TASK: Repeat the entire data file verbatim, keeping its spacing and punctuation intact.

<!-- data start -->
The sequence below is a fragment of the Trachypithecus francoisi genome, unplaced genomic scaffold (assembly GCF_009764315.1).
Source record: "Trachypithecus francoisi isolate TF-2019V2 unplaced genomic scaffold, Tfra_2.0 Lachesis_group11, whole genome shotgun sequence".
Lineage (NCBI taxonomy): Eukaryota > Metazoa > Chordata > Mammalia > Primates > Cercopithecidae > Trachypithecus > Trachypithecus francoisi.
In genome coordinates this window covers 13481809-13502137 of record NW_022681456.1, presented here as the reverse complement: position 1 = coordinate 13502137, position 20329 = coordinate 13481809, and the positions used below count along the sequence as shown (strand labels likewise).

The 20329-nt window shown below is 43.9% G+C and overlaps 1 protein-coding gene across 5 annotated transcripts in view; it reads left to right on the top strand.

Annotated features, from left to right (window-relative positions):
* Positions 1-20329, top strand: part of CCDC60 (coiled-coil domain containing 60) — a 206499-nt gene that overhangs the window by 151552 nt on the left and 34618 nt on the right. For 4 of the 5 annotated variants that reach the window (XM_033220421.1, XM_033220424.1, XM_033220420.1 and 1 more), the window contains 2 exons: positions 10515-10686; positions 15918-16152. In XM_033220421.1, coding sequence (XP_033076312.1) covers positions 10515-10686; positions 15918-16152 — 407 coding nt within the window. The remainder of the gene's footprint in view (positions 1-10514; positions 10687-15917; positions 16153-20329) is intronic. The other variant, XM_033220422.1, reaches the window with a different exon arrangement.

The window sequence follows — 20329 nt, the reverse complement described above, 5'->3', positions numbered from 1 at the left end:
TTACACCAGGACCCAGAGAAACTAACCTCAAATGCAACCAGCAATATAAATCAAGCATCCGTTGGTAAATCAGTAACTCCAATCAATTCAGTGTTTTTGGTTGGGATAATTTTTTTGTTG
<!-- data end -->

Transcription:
The sequence below is a fragment of the Trachypithecus francoisi genome, unplaced genomic scaffold (assembly GCF_009764315.1).
Source record: "Trachypithecus francoisi isolate TF-2019V2 unplaced genomic scaffold, Tfra_2.0 Lachesis_group11, whole genome shotgun sequence".
Lineage (NCBI taxonomy): Eukaryota > Metazoa > Chordata > Mammalia > Primates > Cercopithecidae > Trachypithecus > Trachypithecus francoisi.
In genome coordinates this window covers 13481809-13502137 of record NW_022681456.1, presented here as the reverse complement: position 1 = coordinate 13502137, position 20329 = coordinate 13481809, and the positions used below count along the sequence as shown (strand labels likewise).

The 20329-nt window shown below is 43.9% G+C and overlaps 1 protein-coding gene across 5 annotated transcripts in view; it reads left to right on the top strand.

Annotated features, from left to right (window-relative positions):
* Positions 1-20329, top strand: part of CCDC60 (coiled-coil domain containing 60) — a 206499-nt gene that overhangs the window by 151552 nt on the left and 34618 nt on the right. For 4 of the 5 annotated variants that reach the window (XM_033220421.1, XM_033220424.1, XM_033220420.1 and 1 more), the window contains 2 exons: positions 10515-10686; positions 15918-16152. In XM_033220421.1, coding sequence (XP_033076312.1) covers positions 10515-10686; positions 15918-16152 — 407 coding nt within the window. The remainder of the gene's footprint in view (positions 1-10514; positions 10687-15917; positions 16153-20329) is intronic. The other variant, XM_033220422.1, reaches the window with a different exon arrangement.

The window sequence follows — 20329 nt, the reverse complement described above, 5'->3', positions numbered from 1 at the left end:
TTACACCAGGACCCAGAGAAACTAACCTCAAATGCAACCAGCAATATAAATCAAGCATCCGTTGGTAAATCAGTAACTCCAATCAATTCAGTGTTTTTGGTTGGGATAATTTTTTTGTTG